One of the most bewildering aspects of life insurance is there seems to be so many types available - all with their own unique, and sometimes confusing, product names depending on the insurance company offering the product.
Similar to how you can purchase anything from a Sorento to a Sonata, or an Accord to an Accent, you can also purchase life insurance products with a variety of naming conventions. With a vehicle though, your first decision is whether you want to purchase a car or a truck based on the need to be met. Similarly, there are different types of life insurance products to meet different types of needs.
While all life insurance plans are designed to pay a benefit when someone dies (called a “death benefit”), there are two basic categories of life insurance: term life insurance and permanent life insurance.
Term Life Insurance
Term life insurance is designed to provide a specific death benefit if you die during a specific period of time, or “term” as the name indicates. The term may be a fixed number of years (eg. 10 or 20 years) or to a set age (eg. age 75). If you die during the term of the policy, your beneficiaries will receive the death benefit. If you don’t die during the term of the policy, no one gets the death benefit and the insurance ends.
Typically, term life insurance is purchased when there is a temporary need that will end at a future date, such as the duration of a mortgage, for a business obligation, or when funds need to be available for a child’s post secondary education or your spouse’s retirement.
Since term life insurance is designed to provide you with life insurance coverage for only a specific length of time, the amount you pay during the initial term is typically lower than for other types of life insurance products, and the longer the term you purchase, the less the initial cost can be per year.
*Based on available rates for a healthy, 40-year-old female, non-smoker, purchasing $250,000 of Empire Life 20 year term life insurance as of April 2015.
One thing to keep in mind, though, if your term life insurance renews at the end of the term, the new costs will be significantly higher. As a result, it is important to determine your overall needs. Some term life insurance automatically renew at the end of the term for additional terms, but usually the insurance can’t continue past a certain age (often age 75 or 80).
Permanent Life Insurance
Permanent life insurance is designed to provide you with insurance protection for your entire life, no matter how long that is. This means you can keep your life insurance coverage as long as you live and pay your premiums.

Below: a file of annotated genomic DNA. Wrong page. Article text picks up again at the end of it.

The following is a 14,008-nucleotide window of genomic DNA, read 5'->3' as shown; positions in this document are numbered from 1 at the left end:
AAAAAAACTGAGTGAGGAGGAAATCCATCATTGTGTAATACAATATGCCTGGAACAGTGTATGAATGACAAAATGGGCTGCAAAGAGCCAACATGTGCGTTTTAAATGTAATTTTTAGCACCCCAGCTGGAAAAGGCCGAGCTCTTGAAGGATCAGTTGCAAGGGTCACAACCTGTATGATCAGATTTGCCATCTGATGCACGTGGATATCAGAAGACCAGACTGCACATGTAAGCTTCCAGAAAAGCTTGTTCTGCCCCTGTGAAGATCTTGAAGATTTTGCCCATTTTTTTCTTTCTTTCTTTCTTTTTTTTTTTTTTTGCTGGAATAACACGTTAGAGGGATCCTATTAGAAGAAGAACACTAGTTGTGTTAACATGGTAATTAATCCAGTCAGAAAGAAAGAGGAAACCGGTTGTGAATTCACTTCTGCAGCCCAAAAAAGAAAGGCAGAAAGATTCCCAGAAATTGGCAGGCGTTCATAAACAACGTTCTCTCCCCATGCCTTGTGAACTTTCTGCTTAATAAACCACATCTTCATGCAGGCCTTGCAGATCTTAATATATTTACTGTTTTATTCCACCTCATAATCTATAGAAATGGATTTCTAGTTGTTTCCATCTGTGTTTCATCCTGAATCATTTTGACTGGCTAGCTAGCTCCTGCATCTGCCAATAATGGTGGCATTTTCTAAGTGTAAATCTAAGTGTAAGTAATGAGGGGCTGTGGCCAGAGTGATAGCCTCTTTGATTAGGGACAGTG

Another key element of permanent insurance is that with each payment you make, a certain portion of that payment can be deemed a savings component or contribute to your policy’s “cash value.” As a result, this type of policy offers you a number of “living benefits”, including the ability to access that money if you need it (for example, to pay tuition, contribute to a down payment on a home, or to help meet your retirement needs). However, accessing this money could reduce the death benefit or terminate the insurance.
Generally, the payments for permanent life insurance are higher than for the same amount of term life insurance. This is a result of building up the cash values or savings in the policy, as well as the fact that this policy is guaranteed to last as long as you do and the premiums are paid.
Comparing the Two Types
In simple terms, the difference between permanent life insurance and term life insurance is like the difference between buying or renting your home. You can rent a home to meet your temporary needs and if you decide you need it longer, you can usually continue to lease it again, and again, but the rent increases each time you renew the lease - similar to term life insurance. Permanent life insurance is like buying your home. You can keep it for as long you want, with the added potential of building equity.
It is important to note that both term life insurance and permanent life insurance have many subcategories or variations that can allow you the opportunity to tailor your life insurance policies based on your needs.
*LIMRA, Canadian Life Insurance Ownership, Personal-Level Trends, 2013
Each type of life insurance has benefits, but the reality is most Canadians will have the need for both. Seeking further guidance and advice from a financial advisor can help develop a customized insurance plan for you and your family.